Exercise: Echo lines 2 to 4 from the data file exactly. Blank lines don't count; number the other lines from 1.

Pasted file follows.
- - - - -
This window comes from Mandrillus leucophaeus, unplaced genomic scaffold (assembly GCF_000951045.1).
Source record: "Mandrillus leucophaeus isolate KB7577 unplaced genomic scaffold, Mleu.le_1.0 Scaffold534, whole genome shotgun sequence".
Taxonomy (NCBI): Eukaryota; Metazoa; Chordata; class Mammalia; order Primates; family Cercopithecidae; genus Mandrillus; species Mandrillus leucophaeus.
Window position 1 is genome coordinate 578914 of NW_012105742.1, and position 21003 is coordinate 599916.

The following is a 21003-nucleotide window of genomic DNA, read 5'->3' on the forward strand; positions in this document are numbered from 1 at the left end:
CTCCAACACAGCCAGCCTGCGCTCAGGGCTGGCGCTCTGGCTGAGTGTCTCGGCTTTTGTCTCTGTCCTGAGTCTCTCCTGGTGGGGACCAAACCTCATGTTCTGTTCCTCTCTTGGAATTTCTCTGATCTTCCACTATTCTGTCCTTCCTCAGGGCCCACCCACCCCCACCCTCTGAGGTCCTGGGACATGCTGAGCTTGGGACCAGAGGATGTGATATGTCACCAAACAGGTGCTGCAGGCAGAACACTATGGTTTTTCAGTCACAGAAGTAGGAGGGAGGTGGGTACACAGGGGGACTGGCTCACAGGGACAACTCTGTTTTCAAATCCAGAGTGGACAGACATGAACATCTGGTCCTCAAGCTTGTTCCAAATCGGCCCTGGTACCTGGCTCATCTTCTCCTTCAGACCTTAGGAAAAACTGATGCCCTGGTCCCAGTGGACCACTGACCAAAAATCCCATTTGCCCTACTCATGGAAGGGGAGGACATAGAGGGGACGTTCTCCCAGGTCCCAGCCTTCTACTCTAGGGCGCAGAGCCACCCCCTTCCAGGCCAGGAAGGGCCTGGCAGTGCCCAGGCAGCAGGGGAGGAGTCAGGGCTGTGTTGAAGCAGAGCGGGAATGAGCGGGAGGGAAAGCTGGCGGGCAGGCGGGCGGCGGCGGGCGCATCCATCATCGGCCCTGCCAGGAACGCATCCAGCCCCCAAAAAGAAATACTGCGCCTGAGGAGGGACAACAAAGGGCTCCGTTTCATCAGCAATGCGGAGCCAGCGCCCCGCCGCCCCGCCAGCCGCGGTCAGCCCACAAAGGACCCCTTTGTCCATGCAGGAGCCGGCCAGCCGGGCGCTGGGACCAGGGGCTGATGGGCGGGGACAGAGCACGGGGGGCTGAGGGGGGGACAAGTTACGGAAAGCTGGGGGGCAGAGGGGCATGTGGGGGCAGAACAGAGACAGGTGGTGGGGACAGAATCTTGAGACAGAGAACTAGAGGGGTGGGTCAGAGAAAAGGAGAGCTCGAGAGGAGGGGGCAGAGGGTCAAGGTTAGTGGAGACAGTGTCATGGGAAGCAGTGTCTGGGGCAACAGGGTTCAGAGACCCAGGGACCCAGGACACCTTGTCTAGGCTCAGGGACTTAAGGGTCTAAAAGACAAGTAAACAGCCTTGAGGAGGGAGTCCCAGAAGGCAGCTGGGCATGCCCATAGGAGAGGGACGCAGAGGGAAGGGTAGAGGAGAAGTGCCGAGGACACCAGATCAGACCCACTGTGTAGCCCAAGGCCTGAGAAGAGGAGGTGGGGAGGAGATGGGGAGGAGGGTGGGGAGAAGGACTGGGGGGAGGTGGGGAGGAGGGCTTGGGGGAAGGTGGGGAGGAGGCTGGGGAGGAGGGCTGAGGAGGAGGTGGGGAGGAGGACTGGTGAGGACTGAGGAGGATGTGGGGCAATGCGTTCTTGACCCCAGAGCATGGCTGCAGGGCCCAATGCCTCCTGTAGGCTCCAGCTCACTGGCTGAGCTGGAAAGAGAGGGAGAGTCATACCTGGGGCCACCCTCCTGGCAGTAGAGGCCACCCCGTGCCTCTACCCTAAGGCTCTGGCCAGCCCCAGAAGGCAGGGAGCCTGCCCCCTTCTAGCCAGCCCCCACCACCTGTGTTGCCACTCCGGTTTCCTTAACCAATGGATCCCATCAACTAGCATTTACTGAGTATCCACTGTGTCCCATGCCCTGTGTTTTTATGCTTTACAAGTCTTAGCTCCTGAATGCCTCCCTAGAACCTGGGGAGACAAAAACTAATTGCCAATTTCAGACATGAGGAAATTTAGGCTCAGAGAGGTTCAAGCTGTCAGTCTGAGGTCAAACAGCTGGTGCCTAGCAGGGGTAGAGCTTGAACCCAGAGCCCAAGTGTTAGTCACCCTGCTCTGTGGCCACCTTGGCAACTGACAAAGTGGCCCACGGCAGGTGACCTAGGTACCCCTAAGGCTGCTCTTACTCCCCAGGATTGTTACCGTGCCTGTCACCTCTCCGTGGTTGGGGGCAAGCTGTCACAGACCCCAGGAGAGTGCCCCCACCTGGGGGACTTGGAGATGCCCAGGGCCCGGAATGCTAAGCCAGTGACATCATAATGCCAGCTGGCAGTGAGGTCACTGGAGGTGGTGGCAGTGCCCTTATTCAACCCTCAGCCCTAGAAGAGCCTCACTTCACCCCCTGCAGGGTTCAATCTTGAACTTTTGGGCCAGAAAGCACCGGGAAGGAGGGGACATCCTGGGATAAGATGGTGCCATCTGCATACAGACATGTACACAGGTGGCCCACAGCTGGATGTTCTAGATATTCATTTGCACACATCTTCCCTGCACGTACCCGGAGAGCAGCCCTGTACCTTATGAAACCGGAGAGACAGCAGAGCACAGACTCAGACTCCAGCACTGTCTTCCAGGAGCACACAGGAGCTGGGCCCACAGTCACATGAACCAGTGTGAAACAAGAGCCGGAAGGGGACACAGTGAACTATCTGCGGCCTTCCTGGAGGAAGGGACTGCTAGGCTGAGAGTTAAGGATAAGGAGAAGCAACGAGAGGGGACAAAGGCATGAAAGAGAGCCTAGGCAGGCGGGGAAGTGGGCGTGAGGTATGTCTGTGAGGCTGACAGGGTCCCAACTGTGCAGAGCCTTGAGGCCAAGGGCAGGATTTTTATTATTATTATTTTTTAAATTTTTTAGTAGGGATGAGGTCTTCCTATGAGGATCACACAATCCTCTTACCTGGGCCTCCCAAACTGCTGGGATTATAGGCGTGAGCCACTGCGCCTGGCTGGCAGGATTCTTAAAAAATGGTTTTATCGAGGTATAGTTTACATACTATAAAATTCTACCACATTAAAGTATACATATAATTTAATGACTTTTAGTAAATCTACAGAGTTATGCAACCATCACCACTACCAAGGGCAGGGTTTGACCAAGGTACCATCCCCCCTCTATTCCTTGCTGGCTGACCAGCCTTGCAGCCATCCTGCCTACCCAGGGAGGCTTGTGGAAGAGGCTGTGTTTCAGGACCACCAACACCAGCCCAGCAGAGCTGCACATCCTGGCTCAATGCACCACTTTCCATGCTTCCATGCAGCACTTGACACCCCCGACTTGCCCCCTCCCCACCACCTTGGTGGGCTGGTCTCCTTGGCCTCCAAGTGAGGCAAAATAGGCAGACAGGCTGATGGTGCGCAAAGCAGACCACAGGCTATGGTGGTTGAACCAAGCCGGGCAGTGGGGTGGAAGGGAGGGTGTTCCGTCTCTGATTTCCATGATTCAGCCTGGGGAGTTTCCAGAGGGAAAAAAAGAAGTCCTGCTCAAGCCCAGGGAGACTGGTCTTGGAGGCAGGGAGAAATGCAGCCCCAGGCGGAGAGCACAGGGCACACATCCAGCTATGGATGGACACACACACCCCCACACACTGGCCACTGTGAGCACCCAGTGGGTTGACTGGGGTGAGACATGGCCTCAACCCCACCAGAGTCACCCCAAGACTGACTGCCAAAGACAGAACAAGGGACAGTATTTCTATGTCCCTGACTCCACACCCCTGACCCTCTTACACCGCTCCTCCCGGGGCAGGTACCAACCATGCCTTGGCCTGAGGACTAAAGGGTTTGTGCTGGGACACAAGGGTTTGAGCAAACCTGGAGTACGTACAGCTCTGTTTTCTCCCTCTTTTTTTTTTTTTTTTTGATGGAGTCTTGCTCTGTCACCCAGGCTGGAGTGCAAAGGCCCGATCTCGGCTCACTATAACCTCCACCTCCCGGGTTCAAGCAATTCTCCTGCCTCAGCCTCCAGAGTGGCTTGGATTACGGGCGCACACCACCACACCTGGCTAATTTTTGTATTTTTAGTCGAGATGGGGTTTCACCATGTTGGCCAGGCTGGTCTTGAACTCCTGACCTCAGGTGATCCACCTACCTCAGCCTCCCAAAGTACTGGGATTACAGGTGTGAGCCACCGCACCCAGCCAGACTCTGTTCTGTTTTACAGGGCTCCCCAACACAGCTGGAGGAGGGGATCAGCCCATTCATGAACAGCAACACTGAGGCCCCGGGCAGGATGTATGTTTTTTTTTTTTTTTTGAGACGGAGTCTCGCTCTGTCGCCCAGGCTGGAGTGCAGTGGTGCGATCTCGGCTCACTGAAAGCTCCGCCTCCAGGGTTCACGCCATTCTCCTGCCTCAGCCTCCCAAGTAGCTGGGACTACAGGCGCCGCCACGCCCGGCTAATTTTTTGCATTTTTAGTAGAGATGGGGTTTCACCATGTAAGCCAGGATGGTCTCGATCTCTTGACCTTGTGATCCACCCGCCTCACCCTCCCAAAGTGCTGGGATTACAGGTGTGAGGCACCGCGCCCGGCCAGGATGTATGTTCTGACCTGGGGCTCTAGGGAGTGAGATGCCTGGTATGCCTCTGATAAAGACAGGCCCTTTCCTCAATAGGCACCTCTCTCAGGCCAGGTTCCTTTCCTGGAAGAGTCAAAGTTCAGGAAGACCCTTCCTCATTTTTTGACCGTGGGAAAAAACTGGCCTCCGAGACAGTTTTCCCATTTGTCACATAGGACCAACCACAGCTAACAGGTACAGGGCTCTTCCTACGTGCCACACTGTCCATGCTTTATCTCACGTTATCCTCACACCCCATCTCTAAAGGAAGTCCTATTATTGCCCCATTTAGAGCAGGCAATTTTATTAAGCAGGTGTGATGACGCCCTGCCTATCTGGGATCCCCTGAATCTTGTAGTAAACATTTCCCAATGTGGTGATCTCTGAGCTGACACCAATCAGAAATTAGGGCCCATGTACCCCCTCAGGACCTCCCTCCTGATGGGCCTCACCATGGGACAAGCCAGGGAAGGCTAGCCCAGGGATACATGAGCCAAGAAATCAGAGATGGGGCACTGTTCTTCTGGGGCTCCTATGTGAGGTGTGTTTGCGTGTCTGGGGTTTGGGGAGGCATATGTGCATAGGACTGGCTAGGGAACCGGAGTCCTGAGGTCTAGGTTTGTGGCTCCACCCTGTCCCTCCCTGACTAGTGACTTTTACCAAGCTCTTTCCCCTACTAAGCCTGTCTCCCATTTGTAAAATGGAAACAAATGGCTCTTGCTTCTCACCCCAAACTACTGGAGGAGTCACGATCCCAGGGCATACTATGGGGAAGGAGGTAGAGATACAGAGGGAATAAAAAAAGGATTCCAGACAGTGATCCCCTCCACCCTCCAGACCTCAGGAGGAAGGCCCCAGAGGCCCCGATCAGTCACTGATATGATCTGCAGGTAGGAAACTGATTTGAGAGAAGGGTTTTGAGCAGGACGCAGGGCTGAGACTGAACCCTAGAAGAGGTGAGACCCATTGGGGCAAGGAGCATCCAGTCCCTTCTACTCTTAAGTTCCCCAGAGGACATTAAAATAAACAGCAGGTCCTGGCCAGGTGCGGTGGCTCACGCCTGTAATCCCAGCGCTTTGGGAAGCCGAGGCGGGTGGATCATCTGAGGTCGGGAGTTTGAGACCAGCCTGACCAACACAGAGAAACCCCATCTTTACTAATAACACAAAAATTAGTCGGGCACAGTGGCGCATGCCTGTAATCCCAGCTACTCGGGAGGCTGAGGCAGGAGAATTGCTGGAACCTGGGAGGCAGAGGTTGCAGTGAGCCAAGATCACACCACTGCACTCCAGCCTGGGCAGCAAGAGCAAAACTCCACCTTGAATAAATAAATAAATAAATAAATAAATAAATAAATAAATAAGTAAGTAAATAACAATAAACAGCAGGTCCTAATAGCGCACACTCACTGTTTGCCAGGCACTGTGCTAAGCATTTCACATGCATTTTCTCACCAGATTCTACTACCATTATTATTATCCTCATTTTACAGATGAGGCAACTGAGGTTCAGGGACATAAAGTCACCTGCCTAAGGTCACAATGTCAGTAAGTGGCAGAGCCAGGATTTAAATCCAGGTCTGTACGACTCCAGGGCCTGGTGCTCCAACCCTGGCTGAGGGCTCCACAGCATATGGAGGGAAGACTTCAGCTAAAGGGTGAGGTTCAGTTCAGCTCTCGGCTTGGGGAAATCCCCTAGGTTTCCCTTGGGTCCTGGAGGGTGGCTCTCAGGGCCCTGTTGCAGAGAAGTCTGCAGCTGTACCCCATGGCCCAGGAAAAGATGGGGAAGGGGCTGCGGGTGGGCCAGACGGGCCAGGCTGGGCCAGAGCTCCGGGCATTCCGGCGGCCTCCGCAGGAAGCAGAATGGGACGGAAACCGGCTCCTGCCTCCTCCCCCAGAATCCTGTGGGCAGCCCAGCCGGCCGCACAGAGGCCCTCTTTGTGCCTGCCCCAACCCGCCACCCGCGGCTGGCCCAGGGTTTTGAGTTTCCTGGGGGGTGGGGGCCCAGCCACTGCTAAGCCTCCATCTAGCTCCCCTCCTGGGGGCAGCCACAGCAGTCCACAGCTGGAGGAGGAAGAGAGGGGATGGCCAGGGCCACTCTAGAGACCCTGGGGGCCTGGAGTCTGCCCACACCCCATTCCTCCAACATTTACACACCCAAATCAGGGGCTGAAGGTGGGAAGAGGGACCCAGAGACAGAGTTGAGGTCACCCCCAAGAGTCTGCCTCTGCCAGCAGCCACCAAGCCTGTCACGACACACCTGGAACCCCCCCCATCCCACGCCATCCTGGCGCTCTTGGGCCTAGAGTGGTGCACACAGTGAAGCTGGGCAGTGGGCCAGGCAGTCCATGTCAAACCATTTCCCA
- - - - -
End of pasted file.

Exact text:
Source record: "Mandrillus leucophaeus isolate KB7577 unplaced genomic scaffold, Mleu.le_1.0 Scaffold534, whole genome shotgun sequence".
Taxonomy (NCBI): Eukaryota; Metazoa; Chordata; class Mammalia; order Primates; family Cercopithecidae; genus Mandrillus; species Mandrillus leucophaeus.
Window position 1 is genome coordinate 578914 of NW_012105742.1, and position 21003 is coordinate 599916.